For more cases, see Briefs of Leading Cases in Law Enforcement, 8th ed., which includes short, easy-to-understand briefs of 185 cases of primary importance to law enforcement officials.
FEATURED IN TRAINING
Editor's Note: With so many cases affecting policing, the question often arises regarding which are the most important. If a law enforcement professional could choose only 10 cases to examine, which would those be? Included in this series is a list of what experts Rolando del Carmen and Jeffery Walker consider to be the top 10 cases most influencing day-to-day policing in the U.S. Continuing from our last installment, in reverse order, we give you number 4: Carroll v. United States, 267 U.S. 132 (1925).
The warrantless search of an automobile is valid if there exists probable cause to believe it contains contraband.
Officers observed the automobile of Carroll while on a regular patrol from Detroit to Grand Rapids. The same officers had been in contact with Carroll twice in the four months prior to this sighting. In September, the officers attempted to buy illegal liquor from Carroll, but he was alerted to their true identity and did not produce the contraband. In October, the officers recognized Carroll’s automobile returning to Grand Rapids from Detroit (a city possessing an international boundary and that was known as a city from which illegal liquor was regularly imported). The officers gave chase but failed to apprehend Carroll. Carroll was later apprehended. He and his companion were ordered out of the car. No liquor was visible in the front seat of the automobile. Officers then opened the rumble seat and looked under the cushions, again finding no liquor. One of the officers then struck the “lazyback” of the seat, tore open the seat cushion, and discovered 68 bottles of gin and whiskey. Carroll was arrested and convicted of transporting intoxicating liquor.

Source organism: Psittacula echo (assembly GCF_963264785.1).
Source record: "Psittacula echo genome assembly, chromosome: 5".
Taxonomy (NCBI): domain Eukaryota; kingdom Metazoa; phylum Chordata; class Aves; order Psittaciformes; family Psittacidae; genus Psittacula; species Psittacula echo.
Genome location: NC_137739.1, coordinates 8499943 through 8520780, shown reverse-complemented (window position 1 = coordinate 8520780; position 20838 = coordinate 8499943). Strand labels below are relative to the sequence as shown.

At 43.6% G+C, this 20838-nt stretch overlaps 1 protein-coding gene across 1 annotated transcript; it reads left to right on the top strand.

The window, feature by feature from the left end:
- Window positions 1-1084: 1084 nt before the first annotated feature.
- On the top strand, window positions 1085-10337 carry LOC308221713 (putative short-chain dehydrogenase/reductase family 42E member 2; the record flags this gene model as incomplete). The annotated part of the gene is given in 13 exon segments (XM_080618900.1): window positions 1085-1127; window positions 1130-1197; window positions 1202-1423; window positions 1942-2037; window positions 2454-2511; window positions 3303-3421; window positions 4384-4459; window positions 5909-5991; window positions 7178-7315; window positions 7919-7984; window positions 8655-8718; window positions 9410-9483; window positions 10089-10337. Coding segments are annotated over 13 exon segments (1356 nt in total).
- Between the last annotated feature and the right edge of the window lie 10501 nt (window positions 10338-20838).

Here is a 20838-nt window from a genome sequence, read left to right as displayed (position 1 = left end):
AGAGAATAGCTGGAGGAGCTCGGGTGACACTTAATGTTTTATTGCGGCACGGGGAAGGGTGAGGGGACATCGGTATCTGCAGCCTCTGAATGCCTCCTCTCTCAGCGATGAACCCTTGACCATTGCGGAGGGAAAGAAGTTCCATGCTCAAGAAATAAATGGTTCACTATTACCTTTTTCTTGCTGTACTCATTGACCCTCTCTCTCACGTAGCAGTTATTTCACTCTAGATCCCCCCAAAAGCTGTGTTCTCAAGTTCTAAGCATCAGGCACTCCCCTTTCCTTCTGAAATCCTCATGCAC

May officers search an automobile without a search warrant but with probable cause that it contains illegal contraband? YES.
Supreme Court Decision
The risk of the vehicle being moved from the jurisdiction, or the evidence being destroyed or carried off, justifies a warrantless search as long as such search is conducted with probable cause that the vehicle that is subject to seizure contains contraband.
“. . . [T]he guarantee of freedom from unreasonable searches and seizures by the Fourth Amendment has been construed, practically since the beginning of government, as recognizing a necessary difference between a search of a store, dwelling house, or other structure in respect of which a proper official warrant readily may be obtained and a search of a ship, motor boat, wagon, or automobile for contraband goods, where it is not practicable to secure a warrant, because the vehicle can be quickly moved out of the locality or jurisdiction in which the warrant must be sought.”
The general rule is that searches may be conducted only if a warrant has been issued. There are several exceptions to this rule, however, searches of automobiles being one of them. This case, decided in 1925, created the so-called “automobile exception” to the warrant requirement by ruling that warrantless searches of motor vehicles are valid as long as there is probable cause to believe that there are seizable items in the vehicle. The justification for this exception is the mobile nature of the automobile.
For many more cases, see Briefs of Leading Cases in Law Enforcement, 8th ed., which includes short, easy-to-understand briefs of 185 cases of primary importance to law enforcement officials.www.elsevierdirect.com/product.jsp?isbn=9781437735062
- Top 10 Cases for Police Series, Part 1
- Top 10 Cases for Police Series, Part 6
- Top 10 Cases for Police Series, Part 8